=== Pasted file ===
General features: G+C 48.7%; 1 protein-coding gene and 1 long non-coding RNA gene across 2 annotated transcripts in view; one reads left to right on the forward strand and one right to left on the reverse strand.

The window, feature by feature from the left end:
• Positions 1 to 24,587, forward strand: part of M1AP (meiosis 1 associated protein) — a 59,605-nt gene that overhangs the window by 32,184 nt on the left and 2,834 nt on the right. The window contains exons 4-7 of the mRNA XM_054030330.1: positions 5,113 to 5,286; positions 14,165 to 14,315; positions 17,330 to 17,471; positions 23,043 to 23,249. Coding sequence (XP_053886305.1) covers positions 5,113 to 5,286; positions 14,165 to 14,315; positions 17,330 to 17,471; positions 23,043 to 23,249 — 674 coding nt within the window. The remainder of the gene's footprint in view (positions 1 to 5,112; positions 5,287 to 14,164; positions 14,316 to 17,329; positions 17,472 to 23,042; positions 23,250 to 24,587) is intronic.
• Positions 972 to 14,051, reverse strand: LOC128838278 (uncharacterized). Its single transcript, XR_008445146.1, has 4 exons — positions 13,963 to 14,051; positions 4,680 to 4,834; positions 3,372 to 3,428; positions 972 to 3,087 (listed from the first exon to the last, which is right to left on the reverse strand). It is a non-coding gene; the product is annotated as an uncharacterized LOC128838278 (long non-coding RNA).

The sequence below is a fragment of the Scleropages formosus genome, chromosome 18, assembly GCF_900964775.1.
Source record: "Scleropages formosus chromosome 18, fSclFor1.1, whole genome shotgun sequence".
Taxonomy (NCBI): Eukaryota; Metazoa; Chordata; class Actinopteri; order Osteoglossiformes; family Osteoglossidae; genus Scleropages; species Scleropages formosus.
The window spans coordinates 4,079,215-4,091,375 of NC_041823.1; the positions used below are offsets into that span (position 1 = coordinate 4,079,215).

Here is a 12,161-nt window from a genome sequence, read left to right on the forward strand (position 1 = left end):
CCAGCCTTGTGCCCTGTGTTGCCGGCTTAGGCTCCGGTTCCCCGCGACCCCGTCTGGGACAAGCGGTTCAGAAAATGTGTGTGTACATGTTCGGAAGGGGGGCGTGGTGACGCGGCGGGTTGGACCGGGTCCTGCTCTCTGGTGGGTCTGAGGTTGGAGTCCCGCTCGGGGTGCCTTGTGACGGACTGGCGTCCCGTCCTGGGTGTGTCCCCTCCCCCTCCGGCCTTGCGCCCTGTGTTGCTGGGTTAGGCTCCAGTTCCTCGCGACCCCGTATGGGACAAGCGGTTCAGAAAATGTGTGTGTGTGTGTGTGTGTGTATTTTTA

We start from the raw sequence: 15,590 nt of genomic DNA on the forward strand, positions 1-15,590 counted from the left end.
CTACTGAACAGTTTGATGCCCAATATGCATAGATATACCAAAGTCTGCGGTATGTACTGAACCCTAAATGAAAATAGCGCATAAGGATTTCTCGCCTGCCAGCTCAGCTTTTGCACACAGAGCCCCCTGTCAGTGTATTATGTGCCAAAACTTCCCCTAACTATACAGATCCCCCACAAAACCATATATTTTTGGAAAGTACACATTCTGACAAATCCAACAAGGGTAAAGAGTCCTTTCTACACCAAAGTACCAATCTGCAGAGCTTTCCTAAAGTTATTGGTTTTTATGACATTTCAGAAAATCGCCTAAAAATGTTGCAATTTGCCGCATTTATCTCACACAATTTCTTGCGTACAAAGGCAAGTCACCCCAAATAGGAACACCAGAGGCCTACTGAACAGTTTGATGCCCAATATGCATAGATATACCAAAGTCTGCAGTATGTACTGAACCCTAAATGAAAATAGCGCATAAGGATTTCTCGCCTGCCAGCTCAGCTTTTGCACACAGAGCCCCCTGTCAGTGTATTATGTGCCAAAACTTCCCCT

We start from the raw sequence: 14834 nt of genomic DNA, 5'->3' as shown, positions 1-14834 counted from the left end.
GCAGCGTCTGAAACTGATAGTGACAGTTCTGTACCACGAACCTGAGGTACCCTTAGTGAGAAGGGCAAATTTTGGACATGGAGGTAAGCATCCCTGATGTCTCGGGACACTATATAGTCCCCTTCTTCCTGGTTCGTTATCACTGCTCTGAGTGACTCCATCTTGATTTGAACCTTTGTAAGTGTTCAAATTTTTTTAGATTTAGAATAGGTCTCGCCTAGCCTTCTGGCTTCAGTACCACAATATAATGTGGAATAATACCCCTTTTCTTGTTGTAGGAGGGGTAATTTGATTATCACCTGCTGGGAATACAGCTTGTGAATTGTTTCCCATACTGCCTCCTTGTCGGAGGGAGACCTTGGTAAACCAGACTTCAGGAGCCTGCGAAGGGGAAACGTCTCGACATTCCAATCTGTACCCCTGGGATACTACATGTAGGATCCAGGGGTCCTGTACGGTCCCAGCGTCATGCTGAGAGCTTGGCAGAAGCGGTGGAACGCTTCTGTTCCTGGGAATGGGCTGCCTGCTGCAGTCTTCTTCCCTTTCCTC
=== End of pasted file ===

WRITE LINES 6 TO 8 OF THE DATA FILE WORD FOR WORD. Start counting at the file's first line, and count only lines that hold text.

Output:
Source record: "Scleropages formosus chromosome 18, fSclFor1.1, whole genome shotgun sequence".
Taxonomy (NCBI): Eukaryota; Metazoa; Chordata; class Actinopteri; order Osteoglossiformes; family Osteoglossidae; genus Scleropages; species Scleropages formosus.
The window spans coordinates 4,079,215-4,091,375 of NC_041823.1; the positions used below are offsets into that span (position 1 = coordinate 4,079,215).